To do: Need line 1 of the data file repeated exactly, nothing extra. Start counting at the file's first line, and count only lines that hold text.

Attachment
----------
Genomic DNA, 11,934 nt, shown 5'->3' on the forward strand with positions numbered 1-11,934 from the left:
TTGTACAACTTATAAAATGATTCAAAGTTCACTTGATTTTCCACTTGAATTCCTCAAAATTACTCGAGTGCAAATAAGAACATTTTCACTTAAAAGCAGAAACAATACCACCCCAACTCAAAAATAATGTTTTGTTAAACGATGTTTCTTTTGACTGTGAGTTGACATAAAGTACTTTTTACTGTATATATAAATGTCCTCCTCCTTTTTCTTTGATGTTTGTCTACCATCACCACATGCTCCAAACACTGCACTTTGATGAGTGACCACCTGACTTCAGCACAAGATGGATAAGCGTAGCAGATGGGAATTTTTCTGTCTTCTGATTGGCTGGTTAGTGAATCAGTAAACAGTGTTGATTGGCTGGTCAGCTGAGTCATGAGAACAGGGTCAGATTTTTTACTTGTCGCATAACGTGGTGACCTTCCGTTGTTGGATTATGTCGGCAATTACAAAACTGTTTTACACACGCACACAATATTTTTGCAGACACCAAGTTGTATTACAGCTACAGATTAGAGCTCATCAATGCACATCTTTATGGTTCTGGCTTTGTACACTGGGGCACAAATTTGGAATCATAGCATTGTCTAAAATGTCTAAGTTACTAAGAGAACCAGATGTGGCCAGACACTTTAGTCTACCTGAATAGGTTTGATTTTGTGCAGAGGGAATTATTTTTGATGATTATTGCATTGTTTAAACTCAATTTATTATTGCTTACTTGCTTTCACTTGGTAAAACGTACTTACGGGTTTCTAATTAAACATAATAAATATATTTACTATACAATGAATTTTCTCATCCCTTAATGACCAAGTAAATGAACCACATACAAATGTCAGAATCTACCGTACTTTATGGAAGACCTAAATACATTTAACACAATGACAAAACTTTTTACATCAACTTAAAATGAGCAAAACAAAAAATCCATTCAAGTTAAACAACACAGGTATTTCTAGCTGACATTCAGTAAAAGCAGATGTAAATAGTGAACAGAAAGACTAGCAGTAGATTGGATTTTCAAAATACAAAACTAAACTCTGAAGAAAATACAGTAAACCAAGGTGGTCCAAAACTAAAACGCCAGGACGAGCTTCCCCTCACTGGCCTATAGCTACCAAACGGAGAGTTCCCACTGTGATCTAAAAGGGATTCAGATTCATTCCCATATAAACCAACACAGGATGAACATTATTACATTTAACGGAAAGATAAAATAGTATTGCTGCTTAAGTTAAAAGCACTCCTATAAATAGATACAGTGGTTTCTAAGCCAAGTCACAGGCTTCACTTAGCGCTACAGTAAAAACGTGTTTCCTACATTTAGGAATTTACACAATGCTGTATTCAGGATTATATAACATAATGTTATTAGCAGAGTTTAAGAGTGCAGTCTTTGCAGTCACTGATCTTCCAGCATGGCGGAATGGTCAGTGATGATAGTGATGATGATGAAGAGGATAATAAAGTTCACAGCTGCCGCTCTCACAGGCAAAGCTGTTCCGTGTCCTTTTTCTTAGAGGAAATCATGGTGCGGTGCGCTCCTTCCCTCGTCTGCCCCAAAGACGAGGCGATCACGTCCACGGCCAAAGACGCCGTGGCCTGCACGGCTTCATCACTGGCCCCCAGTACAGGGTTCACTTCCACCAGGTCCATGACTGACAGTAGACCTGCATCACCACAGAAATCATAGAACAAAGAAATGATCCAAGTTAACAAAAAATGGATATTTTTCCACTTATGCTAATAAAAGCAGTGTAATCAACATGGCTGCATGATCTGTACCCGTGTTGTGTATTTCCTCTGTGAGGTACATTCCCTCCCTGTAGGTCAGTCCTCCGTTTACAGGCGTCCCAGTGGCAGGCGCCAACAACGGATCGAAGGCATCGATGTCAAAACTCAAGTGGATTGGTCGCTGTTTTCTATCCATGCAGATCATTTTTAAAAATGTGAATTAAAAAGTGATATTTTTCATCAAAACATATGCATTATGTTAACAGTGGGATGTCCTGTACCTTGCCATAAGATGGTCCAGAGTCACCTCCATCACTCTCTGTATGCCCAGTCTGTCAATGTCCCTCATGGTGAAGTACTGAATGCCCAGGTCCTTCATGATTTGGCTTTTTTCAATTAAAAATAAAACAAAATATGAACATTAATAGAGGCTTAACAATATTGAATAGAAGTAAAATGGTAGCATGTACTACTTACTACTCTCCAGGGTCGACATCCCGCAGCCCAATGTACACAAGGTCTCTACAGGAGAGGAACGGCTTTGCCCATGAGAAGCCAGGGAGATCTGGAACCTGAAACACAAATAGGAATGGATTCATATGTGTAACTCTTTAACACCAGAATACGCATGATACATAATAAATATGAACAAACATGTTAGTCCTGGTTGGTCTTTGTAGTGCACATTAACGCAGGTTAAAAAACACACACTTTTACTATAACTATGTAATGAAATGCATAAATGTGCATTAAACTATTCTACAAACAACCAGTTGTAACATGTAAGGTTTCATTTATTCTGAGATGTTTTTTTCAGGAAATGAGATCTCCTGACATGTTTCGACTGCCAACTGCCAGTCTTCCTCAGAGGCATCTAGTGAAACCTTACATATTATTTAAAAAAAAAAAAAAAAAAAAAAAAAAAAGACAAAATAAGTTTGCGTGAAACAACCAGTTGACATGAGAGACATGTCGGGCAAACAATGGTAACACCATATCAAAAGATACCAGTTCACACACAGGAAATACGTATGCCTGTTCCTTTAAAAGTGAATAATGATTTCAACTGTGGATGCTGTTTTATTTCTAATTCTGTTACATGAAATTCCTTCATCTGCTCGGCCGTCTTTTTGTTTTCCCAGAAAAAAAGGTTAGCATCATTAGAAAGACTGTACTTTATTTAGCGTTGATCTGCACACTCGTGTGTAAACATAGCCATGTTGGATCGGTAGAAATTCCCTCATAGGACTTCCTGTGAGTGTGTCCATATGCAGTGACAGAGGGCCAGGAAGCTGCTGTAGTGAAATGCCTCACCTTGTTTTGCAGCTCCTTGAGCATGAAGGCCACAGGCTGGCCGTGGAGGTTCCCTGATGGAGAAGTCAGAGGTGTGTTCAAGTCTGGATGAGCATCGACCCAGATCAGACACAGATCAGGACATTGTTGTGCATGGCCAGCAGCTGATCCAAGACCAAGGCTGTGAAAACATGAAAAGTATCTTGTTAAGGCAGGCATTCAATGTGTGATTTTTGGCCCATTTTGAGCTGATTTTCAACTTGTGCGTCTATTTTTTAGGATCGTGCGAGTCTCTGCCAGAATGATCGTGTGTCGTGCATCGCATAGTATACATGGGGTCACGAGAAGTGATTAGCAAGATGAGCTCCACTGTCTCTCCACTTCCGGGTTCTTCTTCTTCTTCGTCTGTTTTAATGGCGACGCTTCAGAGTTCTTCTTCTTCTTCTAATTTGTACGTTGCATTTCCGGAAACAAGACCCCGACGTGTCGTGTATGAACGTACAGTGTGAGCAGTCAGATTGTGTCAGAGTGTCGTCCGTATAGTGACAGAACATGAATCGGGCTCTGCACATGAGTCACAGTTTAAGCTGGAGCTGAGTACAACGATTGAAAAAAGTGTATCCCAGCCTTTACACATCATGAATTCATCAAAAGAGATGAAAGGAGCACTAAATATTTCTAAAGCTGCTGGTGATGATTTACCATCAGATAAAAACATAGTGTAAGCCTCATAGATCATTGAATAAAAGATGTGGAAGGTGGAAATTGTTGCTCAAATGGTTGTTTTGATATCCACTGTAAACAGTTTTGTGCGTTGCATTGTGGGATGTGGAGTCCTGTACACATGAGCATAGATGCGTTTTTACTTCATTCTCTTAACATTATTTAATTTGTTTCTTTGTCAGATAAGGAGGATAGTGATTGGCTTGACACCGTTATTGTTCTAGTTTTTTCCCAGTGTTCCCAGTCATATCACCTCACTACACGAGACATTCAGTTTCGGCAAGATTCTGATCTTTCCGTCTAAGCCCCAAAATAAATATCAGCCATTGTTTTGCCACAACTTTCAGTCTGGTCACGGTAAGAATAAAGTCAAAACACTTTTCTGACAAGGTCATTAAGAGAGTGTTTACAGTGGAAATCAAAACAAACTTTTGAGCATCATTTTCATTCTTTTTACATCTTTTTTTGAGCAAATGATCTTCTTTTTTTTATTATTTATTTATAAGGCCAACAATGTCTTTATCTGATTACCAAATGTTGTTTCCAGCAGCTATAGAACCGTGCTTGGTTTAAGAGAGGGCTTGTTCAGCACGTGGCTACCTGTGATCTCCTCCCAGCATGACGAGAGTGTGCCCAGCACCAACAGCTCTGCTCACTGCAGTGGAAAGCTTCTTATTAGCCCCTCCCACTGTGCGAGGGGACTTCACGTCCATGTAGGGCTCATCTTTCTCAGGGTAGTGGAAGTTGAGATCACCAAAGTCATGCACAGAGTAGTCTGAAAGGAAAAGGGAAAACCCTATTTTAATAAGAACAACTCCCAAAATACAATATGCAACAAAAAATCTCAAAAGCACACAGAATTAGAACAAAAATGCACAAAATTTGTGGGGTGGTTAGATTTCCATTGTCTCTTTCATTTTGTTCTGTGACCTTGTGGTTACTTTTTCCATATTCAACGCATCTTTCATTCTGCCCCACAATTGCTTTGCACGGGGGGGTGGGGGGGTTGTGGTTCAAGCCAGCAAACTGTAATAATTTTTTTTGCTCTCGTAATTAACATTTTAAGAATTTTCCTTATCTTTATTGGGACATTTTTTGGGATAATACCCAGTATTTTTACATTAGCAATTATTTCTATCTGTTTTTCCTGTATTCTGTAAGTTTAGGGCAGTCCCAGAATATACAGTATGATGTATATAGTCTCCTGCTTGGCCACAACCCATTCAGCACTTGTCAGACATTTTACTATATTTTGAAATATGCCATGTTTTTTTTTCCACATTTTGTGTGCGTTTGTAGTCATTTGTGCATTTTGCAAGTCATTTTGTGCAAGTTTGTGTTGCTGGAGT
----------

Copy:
Genomic DNA, 11,934 nt, shown 5'->3' on the forward strand with positions numbered 1-11,934 from the left: